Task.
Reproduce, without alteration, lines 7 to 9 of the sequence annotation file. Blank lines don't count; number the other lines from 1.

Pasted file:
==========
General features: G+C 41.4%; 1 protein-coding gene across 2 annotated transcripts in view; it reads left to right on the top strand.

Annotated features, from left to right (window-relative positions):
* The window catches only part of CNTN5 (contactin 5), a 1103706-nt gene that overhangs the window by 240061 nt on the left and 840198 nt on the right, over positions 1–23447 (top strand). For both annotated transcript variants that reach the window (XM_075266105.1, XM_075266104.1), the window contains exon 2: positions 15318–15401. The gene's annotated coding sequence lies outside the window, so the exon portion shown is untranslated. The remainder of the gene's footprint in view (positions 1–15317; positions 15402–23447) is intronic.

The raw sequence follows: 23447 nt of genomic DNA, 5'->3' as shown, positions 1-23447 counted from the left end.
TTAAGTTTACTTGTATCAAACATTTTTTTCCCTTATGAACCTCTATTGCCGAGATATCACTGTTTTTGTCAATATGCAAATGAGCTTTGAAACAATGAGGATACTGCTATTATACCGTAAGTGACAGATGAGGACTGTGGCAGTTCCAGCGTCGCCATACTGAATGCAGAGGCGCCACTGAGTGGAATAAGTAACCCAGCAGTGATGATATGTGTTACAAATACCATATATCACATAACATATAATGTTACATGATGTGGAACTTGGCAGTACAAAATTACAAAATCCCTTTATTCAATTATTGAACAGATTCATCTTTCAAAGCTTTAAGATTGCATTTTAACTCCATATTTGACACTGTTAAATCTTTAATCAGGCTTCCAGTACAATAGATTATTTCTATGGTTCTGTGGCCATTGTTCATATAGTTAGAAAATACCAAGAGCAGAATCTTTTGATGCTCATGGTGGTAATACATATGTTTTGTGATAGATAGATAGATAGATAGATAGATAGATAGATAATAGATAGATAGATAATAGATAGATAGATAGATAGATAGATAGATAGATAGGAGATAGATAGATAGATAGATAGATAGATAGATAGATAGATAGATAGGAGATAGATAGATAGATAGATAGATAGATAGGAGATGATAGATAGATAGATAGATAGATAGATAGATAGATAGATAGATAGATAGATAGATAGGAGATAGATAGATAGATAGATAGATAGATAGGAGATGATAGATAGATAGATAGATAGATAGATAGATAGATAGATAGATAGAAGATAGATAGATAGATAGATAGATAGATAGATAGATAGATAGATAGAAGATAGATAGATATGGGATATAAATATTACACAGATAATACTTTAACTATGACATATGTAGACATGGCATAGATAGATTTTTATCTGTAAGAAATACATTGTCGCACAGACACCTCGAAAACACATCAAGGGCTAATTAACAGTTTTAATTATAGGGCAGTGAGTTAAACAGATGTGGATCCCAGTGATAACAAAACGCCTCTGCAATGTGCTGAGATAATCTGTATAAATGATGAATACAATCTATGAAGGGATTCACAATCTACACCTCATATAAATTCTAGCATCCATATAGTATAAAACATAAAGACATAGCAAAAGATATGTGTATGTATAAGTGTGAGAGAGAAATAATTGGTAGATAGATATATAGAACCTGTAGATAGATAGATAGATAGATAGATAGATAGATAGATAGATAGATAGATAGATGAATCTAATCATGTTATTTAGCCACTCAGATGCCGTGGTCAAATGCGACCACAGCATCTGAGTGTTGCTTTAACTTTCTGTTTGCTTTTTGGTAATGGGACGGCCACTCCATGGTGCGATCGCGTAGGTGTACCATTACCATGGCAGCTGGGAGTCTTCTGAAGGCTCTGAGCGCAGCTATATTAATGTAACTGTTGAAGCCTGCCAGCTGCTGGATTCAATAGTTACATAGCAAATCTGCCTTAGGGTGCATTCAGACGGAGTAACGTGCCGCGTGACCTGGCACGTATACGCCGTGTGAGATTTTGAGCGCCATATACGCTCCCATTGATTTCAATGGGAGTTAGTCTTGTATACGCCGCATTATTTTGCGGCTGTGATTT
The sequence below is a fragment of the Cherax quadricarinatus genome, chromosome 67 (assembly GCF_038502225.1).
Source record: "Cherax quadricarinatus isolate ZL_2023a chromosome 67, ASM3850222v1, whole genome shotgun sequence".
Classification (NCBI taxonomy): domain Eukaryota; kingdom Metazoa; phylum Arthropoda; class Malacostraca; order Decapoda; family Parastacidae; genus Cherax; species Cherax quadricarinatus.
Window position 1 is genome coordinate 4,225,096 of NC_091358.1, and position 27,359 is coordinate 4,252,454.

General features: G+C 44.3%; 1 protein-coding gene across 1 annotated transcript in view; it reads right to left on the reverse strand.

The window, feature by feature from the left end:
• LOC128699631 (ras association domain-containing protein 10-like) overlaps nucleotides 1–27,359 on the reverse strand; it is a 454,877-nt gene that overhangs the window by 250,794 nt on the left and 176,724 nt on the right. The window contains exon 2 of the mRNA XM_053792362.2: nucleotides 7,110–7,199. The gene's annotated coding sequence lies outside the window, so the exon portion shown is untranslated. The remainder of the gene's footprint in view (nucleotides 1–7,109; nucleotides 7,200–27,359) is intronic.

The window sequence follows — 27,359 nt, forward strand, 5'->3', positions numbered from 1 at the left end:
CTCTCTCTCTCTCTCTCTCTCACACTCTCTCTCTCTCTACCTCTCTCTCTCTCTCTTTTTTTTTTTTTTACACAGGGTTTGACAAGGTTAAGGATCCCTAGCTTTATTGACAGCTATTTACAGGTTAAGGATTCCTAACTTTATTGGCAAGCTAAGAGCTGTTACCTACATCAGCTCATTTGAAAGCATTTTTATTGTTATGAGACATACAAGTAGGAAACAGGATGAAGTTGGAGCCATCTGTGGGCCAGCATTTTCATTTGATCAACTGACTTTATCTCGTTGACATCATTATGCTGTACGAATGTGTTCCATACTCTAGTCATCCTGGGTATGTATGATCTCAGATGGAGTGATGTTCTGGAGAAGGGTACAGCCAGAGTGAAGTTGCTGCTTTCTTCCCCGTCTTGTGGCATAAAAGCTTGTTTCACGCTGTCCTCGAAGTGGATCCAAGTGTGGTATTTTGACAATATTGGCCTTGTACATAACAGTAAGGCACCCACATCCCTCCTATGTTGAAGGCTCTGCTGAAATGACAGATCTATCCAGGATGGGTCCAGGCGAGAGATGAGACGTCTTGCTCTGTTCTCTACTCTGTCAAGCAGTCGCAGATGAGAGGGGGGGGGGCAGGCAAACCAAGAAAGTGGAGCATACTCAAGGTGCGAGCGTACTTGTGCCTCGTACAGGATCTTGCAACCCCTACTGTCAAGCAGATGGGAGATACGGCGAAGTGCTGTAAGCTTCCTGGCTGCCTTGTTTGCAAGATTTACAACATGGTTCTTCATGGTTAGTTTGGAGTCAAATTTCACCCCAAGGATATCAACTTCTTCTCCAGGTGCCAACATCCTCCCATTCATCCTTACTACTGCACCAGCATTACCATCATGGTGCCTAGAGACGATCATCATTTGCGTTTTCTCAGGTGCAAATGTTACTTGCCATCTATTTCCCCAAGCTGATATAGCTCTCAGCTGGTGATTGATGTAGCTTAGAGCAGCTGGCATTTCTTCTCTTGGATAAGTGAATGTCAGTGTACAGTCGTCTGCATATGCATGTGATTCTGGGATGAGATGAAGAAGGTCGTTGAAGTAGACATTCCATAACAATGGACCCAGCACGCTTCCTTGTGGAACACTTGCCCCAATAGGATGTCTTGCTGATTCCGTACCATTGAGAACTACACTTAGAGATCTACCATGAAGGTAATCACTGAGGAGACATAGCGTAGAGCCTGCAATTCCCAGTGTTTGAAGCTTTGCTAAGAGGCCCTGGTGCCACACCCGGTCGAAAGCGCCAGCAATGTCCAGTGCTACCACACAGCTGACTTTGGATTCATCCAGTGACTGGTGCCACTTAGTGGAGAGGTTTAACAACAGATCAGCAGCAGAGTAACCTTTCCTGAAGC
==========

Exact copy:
Source record: "Cherax quadricarinatus isolate ZL_2023a chromosome 67, ASM3850222v1, whole genome shotgun sequence".
Classification (NCBI taxonomy): domain Eukaryota; kingdom Metazoa; phylum Arthropoda; class Malacostraca; order Decapoda; family Parastacidae; genus Cherax; species Cherax quadricarinatus.
Window position 1 is genome coordinate 4,225,096 of NC_091358.1, and position 27,359 is coordinate 4,252,454.